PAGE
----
The one exception is Japan. Japan has very low unemployment rates and it’s fair to ask why we aren’t beating them. At the risk of sounding like an American apologist, I’d say that there is such a thing as too low an unemployment rate. Japan has a kind of stagnant, impacted labor force that doesn’t churn enough. That’s not the case in the United States. We have low unemployment rates despite the fact that we have the most dynamic labor force in the world.

Most American children actually do better than their parents despite the rhetoric and fears to the contrary. According to a dataset called the Panel Study of Income Dynamics, 84 percent of children, in real buying-power terms, which means accounting for inflation, are earning more than their parents.

Ninety-three percent of children in the lowest quintile—that is, the people whose parents were in the bottom 20 percent—do better than their parents. That’s not so surprising. If you start out at the bottom, it’s easier to rise to the top. But even among the top 20 percent, 70 percent of children do better than their parents. That’s pretty good.

In terms of mobility, is it possible for Americans to move up, or are we stuck where we were born? The answer is that we move up very successfully. Of the people who are currently in the top 20 percent of earners in the United States, 60 percent came from families that were in quintiles other than the top 20 percent.

The majority of people who are at the top now were not living in families that were at the top when they were growing up. It’s also true that the majority of those people who are born into families in the lowest 20 percent will escape that lowest category.

To be fair, America has been criticized for some lack of mobility across generations, and this is particularly true within certain communities, especially among the poorest individuals in our society. There is some tendency to get locked in. But most of income is not explained by where you were born. That’s not exceptional. It’s true in the other G7 countries as well. For example in Canada, the leader in mobility, 95 percent of income is not determined by parental income. That means that factors other than parents’ income account for 95 percent of personal income in that country.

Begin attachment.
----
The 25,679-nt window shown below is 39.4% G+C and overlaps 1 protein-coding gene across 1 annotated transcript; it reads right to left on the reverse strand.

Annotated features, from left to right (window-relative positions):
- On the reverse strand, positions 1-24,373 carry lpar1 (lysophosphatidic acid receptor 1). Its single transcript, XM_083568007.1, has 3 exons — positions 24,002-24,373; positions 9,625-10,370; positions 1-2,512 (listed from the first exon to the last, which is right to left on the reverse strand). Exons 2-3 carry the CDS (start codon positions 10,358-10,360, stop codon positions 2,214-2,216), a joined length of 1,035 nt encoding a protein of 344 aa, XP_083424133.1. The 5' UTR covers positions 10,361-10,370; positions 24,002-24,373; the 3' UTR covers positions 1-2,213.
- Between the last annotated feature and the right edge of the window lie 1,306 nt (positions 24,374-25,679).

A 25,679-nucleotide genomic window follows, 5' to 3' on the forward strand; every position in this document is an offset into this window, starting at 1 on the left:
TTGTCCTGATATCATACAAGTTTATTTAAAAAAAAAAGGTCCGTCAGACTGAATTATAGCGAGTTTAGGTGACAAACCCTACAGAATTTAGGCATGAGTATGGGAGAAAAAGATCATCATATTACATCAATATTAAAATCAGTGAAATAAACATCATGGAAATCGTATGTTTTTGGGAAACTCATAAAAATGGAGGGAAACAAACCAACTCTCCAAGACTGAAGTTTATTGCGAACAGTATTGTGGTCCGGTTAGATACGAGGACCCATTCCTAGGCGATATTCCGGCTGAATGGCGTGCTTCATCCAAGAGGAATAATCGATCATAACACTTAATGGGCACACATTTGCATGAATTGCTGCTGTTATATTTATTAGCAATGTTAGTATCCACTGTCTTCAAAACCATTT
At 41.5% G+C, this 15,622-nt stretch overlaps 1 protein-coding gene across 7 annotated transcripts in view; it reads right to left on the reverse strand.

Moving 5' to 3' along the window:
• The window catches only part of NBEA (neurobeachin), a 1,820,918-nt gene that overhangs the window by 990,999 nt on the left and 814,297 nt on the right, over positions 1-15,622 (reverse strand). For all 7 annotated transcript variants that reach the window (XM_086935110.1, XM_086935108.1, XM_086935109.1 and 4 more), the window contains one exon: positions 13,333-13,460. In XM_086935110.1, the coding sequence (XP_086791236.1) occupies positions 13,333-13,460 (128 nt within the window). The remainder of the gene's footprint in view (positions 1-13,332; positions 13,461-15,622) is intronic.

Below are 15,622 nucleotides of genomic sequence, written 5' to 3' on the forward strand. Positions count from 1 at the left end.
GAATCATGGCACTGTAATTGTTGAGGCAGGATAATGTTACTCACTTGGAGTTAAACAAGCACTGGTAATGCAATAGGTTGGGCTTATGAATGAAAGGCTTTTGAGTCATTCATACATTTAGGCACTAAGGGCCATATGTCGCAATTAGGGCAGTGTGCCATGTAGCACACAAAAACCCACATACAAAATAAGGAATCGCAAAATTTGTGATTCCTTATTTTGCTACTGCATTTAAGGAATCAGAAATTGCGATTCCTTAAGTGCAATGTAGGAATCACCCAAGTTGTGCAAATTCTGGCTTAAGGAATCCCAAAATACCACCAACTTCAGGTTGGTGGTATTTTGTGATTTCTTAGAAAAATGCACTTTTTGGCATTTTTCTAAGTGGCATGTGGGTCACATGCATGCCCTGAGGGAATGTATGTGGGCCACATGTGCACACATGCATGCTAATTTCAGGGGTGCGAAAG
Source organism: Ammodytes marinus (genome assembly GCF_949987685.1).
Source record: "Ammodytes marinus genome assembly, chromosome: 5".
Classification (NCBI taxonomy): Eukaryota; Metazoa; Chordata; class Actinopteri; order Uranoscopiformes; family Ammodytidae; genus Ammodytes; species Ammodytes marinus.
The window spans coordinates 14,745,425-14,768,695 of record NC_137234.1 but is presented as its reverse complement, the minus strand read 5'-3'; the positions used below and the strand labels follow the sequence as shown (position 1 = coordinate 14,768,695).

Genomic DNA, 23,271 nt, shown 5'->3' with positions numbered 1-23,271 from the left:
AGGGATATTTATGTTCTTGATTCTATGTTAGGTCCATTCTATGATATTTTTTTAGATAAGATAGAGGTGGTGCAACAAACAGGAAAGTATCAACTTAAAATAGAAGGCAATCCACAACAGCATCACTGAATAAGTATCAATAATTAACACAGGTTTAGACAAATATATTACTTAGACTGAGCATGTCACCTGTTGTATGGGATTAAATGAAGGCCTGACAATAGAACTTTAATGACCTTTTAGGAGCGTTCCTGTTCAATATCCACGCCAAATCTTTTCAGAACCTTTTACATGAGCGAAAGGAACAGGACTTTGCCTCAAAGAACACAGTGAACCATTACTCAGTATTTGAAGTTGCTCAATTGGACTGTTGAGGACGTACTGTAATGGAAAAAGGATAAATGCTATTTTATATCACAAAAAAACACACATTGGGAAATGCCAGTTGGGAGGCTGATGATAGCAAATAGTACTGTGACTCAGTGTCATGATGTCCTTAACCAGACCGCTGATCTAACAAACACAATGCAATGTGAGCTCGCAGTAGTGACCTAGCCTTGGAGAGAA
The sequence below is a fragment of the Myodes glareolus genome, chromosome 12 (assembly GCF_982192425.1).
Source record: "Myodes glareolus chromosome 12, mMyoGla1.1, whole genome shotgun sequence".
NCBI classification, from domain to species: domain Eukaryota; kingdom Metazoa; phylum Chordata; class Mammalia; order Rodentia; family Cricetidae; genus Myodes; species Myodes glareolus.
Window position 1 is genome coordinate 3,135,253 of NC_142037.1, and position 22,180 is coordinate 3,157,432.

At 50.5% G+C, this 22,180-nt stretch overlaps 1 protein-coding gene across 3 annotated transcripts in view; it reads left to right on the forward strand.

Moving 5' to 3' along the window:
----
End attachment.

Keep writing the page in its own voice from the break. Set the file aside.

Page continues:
In the United States, that figure is a lot lower, but it’s still 78 percent: This means that almost 4 out of 5 of the variations in income across America is determined by factors other than parental income. The bulk of where you end up in the economy is independent of where you were born in terms of your income or your status. Despite the fact that we’re not doing quite as well as some other countries in this measure, we actually do very well in terms of mobility; and the truth is, so do most G7 countries now. 

That said, I believe the best indicator of whether we are exceptional is in the market test. Are people buying our products?  Do people want to come here?

Look at the length of the queue of people waiting for green cards relative to the number of green cards issued over the past five years or so. What we see is that four times as many people are in the queue for a green card as are actually issued one in any given year. We’re the team everybody wants to play for. We’re the people you want to hang out with.

The evidence for that is the fact that this is the toughest country to get into, or certainly one of them. A survey of Europeans, asking in which country they would prefer to work, found that for the plurality the answer is the United States, with the UK second, followed by a variety of other countries.

What we don’t tend to see on that list are countries like Russia and China. Even Brazil is on there—it beat Russia and China, which are at the bottom, at 2 percent. We are, without question, the place that people want to come. If we are market-oriented, and believe that people put their money where their mouths are, this is telling us that we are exceptional.